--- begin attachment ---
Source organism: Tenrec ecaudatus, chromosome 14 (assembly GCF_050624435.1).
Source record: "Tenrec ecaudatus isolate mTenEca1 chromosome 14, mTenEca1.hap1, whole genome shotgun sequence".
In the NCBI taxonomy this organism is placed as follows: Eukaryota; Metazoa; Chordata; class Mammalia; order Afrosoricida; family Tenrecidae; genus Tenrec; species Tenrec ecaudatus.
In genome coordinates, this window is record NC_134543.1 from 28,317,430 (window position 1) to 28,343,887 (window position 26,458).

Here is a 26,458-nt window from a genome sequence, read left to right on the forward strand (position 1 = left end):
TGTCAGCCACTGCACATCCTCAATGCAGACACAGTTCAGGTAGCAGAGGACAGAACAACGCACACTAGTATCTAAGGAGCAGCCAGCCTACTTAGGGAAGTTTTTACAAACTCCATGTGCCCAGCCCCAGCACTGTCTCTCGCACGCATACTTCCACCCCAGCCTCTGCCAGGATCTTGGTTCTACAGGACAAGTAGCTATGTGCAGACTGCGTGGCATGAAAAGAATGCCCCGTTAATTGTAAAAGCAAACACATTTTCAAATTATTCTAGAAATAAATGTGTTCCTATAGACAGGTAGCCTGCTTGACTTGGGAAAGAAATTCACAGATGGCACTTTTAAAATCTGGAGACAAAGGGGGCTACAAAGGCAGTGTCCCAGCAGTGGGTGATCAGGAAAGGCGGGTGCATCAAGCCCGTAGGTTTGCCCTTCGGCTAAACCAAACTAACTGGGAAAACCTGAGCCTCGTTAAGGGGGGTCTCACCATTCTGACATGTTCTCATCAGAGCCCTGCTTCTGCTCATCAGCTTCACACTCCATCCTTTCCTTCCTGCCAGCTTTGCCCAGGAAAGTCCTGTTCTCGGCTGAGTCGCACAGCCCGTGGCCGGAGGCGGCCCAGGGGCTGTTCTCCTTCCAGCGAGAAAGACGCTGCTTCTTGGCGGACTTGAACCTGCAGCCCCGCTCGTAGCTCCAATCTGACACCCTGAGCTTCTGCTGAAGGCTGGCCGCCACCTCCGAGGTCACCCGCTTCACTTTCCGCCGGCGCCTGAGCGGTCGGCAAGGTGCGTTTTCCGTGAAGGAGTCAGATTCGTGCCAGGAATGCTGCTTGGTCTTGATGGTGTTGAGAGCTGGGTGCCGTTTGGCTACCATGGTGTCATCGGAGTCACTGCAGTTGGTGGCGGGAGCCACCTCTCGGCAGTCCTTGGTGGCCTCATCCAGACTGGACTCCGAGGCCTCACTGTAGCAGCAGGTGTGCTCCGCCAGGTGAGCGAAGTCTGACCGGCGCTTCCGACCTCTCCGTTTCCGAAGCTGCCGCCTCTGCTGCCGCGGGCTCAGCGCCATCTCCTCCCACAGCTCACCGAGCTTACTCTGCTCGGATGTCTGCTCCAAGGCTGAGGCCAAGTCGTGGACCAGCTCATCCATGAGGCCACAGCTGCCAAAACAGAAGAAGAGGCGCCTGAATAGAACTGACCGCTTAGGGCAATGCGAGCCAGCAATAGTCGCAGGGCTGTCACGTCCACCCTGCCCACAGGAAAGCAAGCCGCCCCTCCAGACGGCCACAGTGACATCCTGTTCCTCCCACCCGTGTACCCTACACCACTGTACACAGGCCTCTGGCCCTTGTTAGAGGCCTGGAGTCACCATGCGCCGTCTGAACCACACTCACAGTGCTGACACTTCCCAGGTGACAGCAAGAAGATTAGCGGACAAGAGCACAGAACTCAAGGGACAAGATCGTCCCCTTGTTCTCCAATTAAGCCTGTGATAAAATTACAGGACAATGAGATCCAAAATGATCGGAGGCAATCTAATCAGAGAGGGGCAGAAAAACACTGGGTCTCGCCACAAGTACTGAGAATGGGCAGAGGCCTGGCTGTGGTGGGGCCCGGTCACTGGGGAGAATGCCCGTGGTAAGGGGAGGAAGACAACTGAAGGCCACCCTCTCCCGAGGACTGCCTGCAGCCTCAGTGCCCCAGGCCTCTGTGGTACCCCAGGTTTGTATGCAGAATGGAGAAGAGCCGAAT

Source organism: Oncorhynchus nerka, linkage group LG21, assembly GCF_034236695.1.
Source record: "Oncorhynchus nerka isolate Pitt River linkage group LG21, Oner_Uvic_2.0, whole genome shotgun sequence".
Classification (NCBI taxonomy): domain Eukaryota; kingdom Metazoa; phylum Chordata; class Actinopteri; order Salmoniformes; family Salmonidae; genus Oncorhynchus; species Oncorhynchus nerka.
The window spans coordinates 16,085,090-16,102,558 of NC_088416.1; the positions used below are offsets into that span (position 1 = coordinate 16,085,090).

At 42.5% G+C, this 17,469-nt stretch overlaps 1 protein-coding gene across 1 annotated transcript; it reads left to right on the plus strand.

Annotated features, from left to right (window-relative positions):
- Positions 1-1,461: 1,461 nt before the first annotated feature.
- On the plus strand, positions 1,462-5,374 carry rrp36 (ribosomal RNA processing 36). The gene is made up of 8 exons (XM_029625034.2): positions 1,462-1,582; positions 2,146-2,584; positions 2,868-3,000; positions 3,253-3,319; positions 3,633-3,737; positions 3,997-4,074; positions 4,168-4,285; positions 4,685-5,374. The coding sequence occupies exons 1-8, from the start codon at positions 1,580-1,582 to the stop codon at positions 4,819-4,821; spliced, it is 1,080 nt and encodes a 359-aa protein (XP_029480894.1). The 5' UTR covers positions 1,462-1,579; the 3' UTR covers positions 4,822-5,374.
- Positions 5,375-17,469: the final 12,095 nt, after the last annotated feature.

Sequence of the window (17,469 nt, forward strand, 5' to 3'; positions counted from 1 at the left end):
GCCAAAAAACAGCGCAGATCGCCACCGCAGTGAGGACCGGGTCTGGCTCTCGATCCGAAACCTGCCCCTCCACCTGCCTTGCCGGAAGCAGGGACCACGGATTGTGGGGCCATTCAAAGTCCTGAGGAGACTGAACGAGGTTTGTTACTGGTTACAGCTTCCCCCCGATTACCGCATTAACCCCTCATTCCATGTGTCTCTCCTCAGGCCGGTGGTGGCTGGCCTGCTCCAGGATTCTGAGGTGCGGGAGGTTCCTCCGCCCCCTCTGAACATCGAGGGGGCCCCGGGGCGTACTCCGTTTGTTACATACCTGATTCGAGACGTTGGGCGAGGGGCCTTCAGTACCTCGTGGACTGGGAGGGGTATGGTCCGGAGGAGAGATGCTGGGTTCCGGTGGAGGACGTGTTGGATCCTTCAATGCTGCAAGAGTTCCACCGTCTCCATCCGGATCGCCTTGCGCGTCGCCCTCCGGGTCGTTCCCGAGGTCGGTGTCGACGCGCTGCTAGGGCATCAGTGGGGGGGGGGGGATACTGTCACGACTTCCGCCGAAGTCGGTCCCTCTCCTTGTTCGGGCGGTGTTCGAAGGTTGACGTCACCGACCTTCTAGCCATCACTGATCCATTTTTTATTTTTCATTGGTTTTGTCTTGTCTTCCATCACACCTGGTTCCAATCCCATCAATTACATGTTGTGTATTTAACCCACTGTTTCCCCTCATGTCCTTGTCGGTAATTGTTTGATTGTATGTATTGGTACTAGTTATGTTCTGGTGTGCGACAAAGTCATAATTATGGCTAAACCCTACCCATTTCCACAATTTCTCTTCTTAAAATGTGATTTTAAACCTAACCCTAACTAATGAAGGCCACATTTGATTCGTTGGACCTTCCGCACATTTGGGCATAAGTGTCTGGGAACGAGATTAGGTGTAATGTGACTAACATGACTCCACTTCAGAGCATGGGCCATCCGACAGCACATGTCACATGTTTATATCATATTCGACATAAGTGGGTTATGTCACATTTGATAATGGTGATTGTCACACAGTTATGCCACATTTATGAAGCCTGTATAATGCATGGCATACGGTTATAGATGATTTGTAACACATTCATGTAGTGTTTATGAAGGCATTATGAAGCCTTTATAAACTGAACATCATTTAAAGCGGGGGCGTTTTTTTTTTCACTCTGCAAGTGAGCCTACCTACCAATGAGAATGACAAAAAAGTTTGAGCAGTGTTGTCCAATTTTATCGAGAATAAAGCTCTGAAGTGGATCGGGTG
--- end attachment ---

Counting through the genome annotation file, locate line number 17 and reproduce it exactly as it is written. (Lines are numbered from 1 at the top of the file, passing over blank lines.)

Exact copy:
GCCAAAAAACAGCGCAGATCGCCACCGCAGTGAGGACCGGGTCTGGCTCTCGATCCGAAACCTGCCCCTCCACCTGCCTTGCCGGAAGCAGGGACCACGGATTGTGGGGCCATTCAAAGTCCTGAGGAGACTGAACGAGGTTTGTTACTGGTTACAGCTTCCCCCCGATTACCGCATTAACCCCTCATTCCATGTGTCTCTCCTCAGGCCGGTGGTGGCTGGCCTGCTCCAGGATTCTGAGGTGCGGGAGGTTCCTCCGCCCCCTCTGAACATCGAGGGGGCCCCGGGGCGTACTCCGTTTGTTACATACCTGATTCGAGACGTTGGGCGAGGGGCCTTCAGTACCTCGTGGACTGGGAGGGGTATGGTCCGGAGGAGAGATGCTGGGTTCCGGTGGAGGACGTGTTGGATCCTTCAATGCTGCAAGAGTTCCACCGTCTCCATCCGGATCGCCTTGCGCGTCGCCCTCCGGGTCGTTCCCGAGGTCGGTGTCGACGCGCTGCTAGGGCATCAGTGGGGGGGGGGGGATACTGTCACGACTTCCGCCGAAGTCGGTCCCTCTCCTTGTTCGGGCGGTGTTCGAAGGTTGACGTCACCGACCTTCTAGCCATCACTGATCCATTTTTTATTTTTCATTGGTTTTGTCTTGTCTTCCATCACACCTGGTTCCAATCCCATCAATTACATGTTGTGTATTTAACCCACTGTTTCCCCTCATGTCCTTGTCGGTAATTGTTTGATTGTATGTATTGGTACTAGTTATGTTCTGGTGTGCGACAAAGTCATAATTATGGCTAAACCCTACCCATTTCCACAATTTCTCTTCTTAAAATGTGATTTTAAACCTAACCCTAACTAATGAAGGCCACATTTGATTCGTTGGACCTTCCGCACATTTGGGCATAAGTGTCTGGGAACGAGATTAGGTGTAATGTGACTAACATGACTCCACTTCAGAGCATGGGCCATCCGACAGCACATGTCACATGTTTATATCATATTCGACATAAGTGGGTTATGTCACATTTGATAATGGTGATTGTCACACAGTTATGCCACATTTATGAAGCCTGTATAATGCATGGCATACGGTTATAGATGATTTGTAACACATTCATGTAGTGTTTATGAAGGCATTATGAAGCCTTTATAAACTGAACATCATTTAAAGCGGGGGCGTTTTTTTTTTCACTCTGCAAGTGAGCCTACCTACCAATGAGAATGACAAAAAAGTTTGAGCAGTGTTGTCCAATTTTATCGAGAATAAAGCTCTGAAGTGGATCGGGTG